1 dead, three hospitalized after feasting on oysters
Dr. Nancy Dayap, aquaculturist of the regional office of the Bureau of Fisheries and Aquatic Resources (BFAR), said Agustin Dacalos died at the Naval Provincial Hospital (NPH) in Naval town, Biliran while he was being treated.
Three other residents of the village—Flora Aguang, 71; Emelita Lamoste, 46 and Hernani Gayrama, 71—were also brought to the NPH due to red tide poisoning.
Dayap, in a phone interview, said based on information she gathered from Teresita Anota, village chair of Balaquid, the villagers cooked leaf oysters locally called “masabay” during a Christmas gathering. The oysters were bought from a fisherman from the nearby village of Basud on Wednesday.
Anota and other villagers started to suffer from stomach pains and vomit hours after eating the masabay, Dayap said.
According to Dayap, many of the villagers who survived the poisoning had been given coconut milk to drink. Coconut milk, she said, is effective in flushing out red tide toxins.
Dacalos, the lone fatality, and those taken to hospitals were unable to drink coconut milk.
Dayap said the oysters eaten by the victims may have been harvested from the waters off Carigara Bay, one of seven bays in Eastern Visayas that remain contaminated by red tide.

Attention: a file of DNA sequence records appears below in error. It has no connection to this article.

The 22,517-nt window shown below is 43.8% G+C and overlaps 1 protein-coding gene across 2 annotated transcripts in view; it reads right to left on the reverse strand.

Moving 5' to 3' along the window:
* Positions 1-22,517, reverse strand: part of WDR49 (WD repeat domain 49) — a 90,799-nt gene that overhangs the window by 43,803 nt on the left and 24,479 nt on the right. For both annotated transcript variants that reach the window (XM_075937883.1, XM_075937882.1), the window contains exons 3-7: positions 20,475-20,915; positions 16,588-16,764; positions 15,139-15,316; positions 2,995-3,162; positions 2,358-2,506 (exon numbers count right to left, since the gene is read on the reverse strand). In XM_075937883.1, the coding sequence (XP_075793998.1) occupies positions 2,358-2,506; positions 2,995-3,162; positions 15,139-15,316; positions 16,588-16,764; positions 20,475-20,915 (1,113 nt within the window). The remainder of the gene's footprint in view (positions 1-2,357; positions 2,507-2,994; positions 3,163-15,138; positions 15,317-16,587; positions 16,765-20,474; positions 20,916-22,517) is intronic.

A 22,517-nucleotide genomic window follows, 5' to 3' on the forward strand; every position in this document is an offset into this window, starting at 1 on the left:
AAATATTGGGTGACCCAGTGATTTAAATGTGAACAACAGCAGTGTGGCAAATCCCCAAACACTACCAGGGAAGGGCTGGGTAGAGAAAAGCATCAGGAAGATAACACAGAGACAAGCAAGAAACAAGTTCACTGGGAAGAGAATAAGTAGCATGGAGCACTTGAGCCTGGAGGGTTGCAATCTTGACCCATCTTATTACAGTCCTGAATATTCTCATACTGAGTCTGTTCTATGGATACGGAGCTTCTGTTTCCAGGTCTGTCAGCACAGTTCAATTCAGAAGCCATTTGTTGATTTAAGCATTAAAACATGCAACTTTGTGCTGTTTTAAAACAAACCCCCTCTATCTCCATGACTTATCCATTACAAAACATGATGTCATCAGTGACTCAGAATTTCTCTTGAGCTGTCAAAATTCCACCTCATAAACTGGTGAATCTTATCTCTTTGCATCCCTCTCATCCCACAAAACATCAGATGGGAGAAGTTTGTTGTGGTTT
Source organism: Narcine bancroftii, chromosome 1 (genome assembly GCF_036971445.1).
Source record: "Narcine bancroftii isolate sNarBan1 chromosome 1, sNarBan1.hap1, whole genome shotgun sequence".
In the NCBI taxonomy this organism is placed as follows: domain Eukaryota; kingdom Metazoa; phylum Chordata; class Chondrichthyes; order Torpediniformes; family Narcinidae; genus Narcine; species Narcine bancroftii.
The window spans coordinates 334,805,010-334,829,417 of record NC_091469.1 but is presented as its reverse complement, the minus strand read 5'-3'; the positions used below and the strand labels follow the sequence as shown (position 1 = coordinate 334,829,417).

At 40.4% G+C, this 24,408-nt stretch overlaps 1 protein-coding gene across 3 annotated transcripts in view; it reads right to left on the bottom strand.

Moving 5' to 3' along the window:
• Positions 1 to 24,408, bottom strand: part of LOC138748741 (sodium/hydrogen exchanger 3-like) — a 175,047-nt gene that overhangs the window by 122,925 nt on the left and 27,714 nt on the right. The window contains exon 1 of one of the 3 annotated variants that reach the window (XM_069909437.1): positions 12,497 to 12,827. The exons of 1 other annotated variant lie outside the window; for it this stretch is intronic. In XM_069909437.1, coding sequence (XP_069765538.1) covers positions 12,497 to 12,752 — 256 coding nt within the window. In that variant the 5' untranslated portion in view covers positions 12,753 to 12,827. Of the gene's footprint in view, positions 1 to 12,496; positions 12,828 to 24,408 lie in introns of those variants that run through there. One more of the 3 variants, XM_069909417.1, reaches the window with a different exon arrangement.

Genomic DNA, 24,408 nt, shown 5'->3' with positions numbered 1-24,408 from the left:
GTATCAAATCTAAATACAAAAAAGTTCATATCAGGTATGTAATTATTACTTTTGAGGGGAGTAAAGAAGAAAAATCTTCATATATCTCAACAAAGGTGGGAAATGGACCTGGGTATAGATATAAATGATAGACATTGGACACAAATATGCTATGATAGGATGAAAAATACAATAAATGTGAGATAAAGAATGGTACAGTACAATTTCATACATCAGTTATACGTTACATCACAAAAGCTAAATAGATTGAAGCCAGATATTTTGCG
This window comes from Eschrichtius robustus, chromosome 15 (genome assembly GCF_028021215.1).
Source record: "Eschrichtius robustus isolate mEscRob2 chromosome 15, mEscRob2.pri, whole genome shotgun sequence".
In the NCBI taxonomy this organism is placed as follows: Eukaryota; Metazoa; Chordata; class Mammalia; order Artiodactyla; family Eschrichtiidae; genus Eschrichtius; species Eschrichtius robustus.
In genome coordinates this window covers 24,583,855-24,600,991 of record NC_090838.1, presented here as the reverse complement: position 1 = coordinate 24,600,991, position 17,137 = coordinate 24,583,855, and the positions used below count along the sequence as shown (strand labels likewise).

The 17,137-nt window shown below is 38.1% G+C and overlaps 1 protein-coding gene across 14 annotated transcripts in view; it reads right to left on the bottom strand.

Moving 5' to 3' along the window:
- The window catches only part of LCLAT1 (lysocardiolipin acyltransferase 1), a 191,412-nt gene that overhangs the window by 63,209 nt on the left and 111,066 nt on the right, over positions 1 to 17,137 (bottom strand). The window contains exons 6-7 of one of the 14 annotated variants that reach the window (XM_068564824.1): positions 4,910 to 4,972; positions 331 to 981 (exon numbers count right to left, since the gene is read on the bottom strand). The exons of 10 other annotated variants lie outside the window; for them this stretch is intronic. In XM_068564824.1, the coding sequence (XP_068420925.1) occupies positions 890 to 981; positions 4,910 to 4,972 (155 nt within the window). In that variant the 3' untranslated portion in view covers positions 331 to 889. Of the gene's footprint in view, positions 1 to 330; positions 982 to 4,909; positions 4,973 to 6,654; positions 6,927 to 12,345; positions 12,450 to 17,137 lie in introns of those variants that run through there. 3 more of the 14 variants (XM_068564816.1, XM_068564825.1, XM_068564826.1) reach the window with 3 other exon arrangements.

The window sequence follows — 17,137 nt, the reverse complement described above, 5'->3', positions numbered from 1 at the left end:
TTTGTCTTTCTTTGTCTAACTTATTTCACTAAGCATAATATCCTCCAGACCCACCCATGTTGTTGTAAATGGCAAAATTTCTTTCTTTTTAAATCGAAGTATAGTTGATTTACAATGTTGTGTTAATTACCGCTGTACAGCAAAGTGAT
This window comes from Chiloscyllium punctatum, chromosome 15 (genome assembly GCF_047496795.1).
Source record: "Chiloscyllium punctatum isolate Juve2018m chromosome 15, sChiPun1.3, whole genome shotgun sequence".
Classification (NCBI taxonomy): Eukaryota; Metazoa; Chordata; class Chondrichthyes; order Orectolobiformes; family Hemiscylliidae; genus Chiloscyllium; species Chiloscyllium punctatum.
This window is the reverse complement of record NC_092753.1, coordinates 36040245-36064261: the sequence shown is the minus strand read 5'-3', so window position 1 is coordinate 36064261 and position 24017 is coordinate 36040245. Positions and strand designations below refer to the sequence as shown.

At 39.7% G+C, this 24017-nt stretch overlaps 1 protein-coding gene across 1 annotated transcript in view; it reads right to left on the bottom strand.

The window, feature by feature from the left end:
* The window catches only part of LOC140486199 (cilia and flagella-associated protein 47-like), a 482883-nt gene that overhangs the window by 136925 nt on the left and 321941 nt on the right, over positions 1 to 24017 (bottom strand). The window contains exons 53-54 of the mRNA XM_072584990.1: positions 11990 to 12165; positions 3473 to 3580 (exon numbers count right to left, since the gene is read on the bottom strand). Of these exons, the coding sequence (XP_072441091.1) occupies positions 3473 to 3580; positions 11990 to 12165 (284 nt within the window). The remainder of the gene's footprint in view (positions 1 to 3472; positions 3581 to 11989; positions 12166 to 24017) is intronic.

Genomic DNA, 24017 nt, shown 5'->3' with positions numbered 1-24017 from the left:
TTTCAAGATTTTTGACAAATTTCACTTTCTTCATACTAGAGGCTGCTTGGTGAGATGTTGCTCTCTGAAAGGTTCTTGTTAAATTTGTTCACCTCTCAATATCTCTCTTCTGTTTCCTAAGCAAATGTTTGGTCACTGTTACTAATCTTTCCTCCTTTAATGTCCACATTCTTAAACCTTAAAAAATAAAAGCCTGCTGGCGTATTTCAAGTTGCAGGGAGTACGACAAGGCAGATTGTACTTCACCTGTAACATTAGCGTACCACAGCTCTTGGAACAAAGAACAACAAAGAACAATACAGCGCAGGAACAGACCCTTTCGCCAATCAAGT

The six others are Cambatutay Bay and Irong-Irong Bay in Samar, the coastal waters of Leyte, Matarinao Bay in Eastern Samar, the coastal water of Calubian, Leyte, and the coastal waters of Naval, Biliran.
The gathering, sale and consumption of all kinds of shellfish in these areas had been prohibited.
High level of toxins
The BFAR said the level of toxins found in these areas exceed the safe limit for seawater of 10 cells per liter.
It said the density of toxins in these areas is as high as 600 cells per liter.
The BFAR had raised a red tide alert in Irong-Irong Bay in Western Samar as early as June.
In an advisory issued that month, the BFAR said “all types of shellfish gathered from the area are not safe for human consumption.”
The advisory said fish, shrimps, squid and crabs gathered from the area would be safe to eat only after these are cleaned thoroughly, their internal organs removed and they are cooked long enough.
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